When the Massachusetts legislature empowered Democratic Gov. Deval Patrick to select an interim replacement for Kennedy, he had in Michael Dukakis the closest thing to a perfect candidate for the job. A three-term governor and a one-time Democratic presidential nominee, Dukakis had senior-statesman level experience representing Massachusetts constituents and working at the national level. As the Boston Globe said in an editorial endorsing Dukakis for the appointment, he “is far more likely to deliver tangible returns for Massachusetts residents than a career academic or anyone else who has never held elected office.”
Nonetheless, Patrick passed over Dukakis, a reliable Traditional Democratic Liberal, and selected Paul Kirk – a candidate touted for his friendship with Kennedy and his short stint as chair of the Democratic National Committee in the 1980s, but best known in political circles as a corporate-connected fundraiser.
As the Center for Responsive Politics reported, Kirk has been a registered lobbyist for pharmaceutical companies and has served on the boards of insurance and investment firms. Notably, he has never held any public office.
And therein lies the lesson: When given a choice, the modern Democratic Party will prioritize money, insider connections and corporate power over experience, qualifications and ideological grounding. That’s a truism proven by top-level administration appointments in both the Clinton and Obama administrations, and by a Washington Democratic establishment that has often backed inexperienced, self-financing millionaire candidates while working to crush primary challenges from grassroots upstarts.
Now, regardless of how Kirk ends up voting, his appointment over Dukakis is the parable that reveals that larger lesson.
#3: Right Is Now Left
Wall Street “reform” can be hard to conceptualize. The difference between much-promised “real change” and oft-delivered “more of the same” usually comes down to tiny words. Indeed, a change of “shall” to “may” in a 1,000-page bill can turn genuine statutory reform into nothing more than a piece of paper.
Over the last month, oxymoronic signals about the future of financial reform have been everywhere. One week, President Obama is delivering a populist-themed speech on Wall Street that makes him sound like a tough-talking Franklin Delano Roosevelt. The next week, a Wall Street Journal story headlined “Democrats Soften Financial Bill” reports on the party’s efforts to water down its already meager regulatory effort at the behest of banking industry lobbyists.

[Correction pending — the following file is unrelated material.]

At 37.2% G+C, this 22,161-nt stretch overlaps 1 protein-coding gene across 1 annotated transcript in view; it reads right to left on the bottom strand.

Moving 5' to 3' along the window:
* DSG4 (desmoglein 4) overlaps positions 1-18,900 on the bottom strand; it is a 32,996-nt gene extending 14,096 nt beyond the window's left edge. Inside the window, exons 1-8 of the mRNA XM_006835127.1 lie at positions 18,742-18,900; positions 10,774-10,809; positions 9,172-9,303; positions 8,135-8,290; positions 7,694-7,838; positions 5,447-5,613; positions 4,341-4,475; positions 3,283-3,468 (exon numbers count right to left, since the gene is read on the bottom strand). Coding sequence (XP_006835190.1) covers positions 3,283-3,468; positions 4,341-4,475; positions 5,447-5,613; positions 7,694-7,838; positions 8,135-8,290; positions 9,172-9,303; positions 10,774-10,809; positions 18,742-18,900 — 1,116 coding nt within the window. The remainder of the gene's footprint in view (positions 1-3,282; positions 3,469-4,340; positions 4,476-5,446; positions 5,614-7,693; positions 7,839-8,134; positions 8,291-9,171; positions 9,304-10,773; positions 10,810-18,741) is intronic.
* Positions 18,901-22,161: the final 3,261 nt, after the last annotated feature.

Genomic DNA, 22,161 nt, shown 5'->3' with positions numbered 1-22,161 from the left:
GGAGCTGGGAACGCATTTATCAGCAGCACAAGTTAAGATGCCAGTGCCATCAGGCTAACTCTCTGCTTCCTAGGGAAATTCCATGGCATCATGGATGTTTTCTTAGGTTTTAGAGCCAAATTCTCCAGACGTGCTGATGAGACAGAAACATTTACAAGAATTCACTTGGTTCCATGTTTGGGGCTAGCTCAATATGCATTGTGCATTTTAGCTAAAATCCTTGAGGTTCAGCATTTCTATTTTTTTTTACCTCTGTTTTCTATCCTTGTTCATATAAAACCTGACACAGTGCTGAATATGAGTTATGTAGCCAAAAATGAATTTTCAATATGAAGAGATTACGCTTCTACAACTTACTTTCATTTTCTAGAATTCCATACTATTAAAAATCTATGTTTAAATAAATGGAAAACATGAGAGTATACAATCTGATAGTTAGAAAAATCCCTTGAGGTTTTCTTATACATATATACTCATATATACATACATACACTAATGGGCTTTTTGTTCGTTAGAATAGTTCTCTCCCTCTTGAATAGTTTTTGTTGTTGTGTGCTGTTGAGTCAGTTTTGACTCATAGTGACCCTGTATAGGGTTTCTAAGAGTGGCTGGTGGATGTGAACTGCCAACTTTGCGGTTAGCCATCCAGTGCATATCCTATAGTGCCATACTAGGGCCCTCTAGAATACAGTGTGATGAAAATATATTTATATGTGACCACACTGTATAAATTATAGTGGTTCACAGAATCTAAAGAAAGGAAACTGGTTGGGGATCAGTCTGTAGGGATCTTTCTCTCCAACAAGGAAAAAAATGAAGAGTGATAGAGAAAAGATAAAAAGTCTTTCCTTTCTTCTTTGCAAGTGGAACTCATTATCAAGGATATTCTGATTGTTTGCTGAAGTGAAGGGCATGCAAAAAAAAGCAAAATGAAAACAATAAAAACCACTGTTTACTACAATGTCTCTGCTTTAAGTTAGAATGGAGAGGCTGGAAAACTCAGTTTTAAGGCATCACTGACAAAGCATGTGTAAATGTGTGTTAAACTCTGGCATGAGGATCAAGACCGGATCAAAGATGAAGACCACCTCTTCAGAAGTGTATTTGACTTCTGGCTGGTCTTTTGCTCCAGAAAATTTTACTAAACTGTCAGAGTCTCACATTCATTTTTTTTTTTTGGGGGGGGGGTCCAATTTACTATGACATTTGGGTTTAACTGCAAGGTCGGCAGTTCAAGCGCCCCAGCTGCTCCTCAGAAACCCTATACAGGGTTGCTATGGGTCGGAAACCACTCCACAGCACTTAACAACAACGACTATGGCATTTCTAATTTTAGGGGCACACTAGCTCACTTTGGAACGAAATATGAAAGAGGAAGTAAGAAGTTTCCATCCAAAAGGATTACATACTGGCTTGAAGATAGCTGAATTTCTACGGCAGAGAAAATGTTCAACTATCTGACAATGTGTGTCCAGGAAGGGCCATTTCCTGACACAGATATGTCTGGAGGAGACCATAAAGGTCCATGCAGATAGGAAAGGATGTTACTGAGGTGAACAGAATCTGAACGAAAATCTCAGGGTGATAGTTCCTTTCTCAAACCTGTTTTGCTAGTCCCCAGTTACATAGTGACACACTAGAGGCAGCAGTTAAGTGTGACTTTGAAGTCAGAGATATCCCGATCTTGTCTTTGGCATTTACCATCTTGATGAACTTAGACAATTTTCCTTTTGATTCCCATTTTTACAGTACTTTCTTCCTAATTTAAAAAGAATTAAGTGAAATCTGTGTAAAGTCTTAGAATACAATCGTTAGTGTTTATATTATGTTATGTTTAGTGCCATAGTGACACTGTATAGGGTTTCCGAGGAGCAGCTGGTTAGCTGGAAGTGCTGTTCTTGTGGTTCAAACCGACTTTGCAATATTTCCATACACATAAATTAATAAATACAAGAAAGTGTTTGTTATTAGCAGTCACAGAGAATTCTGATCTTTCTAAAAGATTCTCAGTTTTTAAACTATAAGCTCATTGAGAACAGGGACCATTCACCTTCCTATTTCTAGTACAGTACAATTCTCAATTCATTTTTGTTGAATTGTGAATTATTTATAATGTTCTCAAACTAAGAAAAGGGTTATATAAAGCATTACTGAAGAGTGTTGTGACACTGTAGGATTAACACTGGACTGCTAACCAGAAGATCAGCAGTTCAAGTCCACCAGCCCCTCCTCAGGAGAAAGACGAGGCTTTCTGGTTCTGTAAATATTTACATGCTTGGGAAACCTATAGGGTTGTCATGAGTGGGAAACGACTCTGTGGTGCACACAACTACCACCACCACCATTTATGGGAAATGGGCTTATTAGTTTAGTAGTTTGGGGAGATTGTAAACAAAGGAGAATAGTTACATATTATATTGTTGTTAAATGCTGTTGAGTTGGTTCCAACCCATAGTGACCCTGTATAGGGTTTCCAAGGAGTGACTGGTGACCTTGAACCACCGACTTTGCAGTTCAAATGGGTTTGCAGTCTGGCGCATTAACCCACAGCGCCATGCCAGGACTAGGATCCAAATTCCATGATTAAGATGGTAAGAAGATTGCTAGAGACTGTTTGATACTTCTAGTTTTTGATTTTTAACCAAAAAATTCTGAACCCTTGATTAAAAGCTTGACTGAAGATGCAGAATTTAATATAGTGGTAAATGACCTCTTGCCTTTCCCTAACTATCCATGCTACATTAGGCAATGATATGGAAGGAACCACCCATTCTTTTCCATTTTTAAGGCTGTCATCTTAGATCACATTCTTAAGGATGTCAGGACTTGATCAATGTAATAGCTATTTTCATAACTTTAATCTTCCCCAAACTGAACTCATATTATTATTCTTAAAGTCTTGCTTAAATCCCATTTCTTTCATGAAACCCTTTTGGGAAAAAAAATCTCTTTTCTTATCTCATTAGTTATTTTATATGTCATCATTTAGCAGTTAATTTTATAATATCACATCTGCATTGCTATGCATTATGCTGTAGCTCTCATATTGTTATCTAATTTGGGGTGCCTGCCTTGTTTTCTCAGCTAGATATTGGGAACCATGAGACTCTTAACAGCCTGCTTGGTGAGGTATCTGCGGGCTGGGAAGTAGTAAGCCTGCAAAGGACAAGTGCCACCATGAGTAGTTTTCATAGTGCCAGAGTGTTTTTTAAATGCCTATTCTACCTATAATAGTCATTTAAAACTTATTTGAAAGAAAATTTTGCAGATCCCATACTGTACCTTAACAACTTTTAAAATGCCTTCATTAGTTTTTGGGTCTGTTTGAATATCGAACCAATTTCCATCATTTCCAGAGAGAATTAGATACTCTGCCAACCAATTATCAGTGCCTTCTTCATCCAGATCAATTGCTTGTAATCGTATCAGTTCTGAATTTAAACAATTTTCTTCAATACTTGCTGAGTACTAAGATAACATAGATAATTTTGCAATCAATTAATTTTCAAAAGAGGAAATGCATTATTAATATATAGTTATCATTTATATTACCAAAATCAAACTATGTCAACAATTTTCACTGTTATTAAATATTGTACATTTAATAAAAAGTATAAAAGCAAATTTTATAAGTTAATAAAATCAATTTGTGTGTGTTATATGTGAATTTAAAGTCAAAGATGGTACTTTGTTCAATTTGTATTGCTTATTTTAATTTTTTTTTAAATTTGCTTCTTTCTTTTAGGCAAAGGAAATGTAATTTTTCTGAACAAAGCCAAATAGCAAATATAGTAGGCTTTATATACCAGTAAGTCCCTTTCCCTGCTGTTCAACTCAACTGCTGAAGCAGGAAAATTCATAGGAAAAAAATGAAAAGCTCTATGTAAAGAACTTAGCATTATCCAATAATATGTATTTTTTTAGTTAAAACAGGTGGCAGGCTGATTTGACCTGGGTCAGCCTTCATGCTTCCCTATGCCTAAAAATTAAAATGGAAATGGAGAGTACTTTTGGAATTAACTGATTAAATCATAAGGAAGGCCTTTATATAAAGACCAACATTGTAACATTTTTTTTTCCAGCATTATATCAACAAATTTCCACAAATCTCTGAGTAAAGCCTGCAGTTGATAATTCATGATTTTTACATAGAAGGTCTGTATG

To get a sense of what is actually going on, it helps to watch the words of someone who has no partisan interest in skewing the news one way or the other.
Enter Paul Volcker.
First nominated to be Federal Reserve Chairman by President Jimmy Carter and re-nominated by President Ronald Reagan, Volcker is known as a right-of-center voice – and more precisely, as a quintessential economic establishmentarian. In elite financial and political circles, this dour 82-year-old is the antonym of the word “radical.”
So when Volcker makes the headlines, it’s a sign something big is happening.
In stunning testimony to the House Financial Services Committee at the end of September, Volcker slammed the Obama administration’s “reform” plan, saying far from preventing the growth of mega-banks into behemoths that are “too big to fail,” the proposal effectively endorses that consolidation.
If the government explicitly backs these “systemically important” financial firms with the implied promise of bailouts, he said, it will encourage even more of the risky speculation. “The danger is the spread of moral hazard could make the next crisis much bigger.”
The message of Volcker’s testimony was as much about financial reform as it was about the structural forces that still dominate Democratic politics. When a Reagan-appointed Federal Reserve chairman becomes the loudest canary in Democratic Washington’s coal mine, it tells the bigger tale of an extraordinarily skewed economic debate.
If there is a moral to this third and final parable, it is that if someone like Volcker is effectively the most powerful voice of the Democratic left in Washington, then we should wonder if there even is a Democratic left in Washington.
In fact, perhaps that is the bigger parable all three of these stories construct. At precisely the moment when the left is realizing FDR’s old “make me do it” principle, we are being taught that our capacity to apply that pressure on a Democratic Congress and a Democratic president is far weaker than ever imagined. Maybe, at least, that parable will wake us up.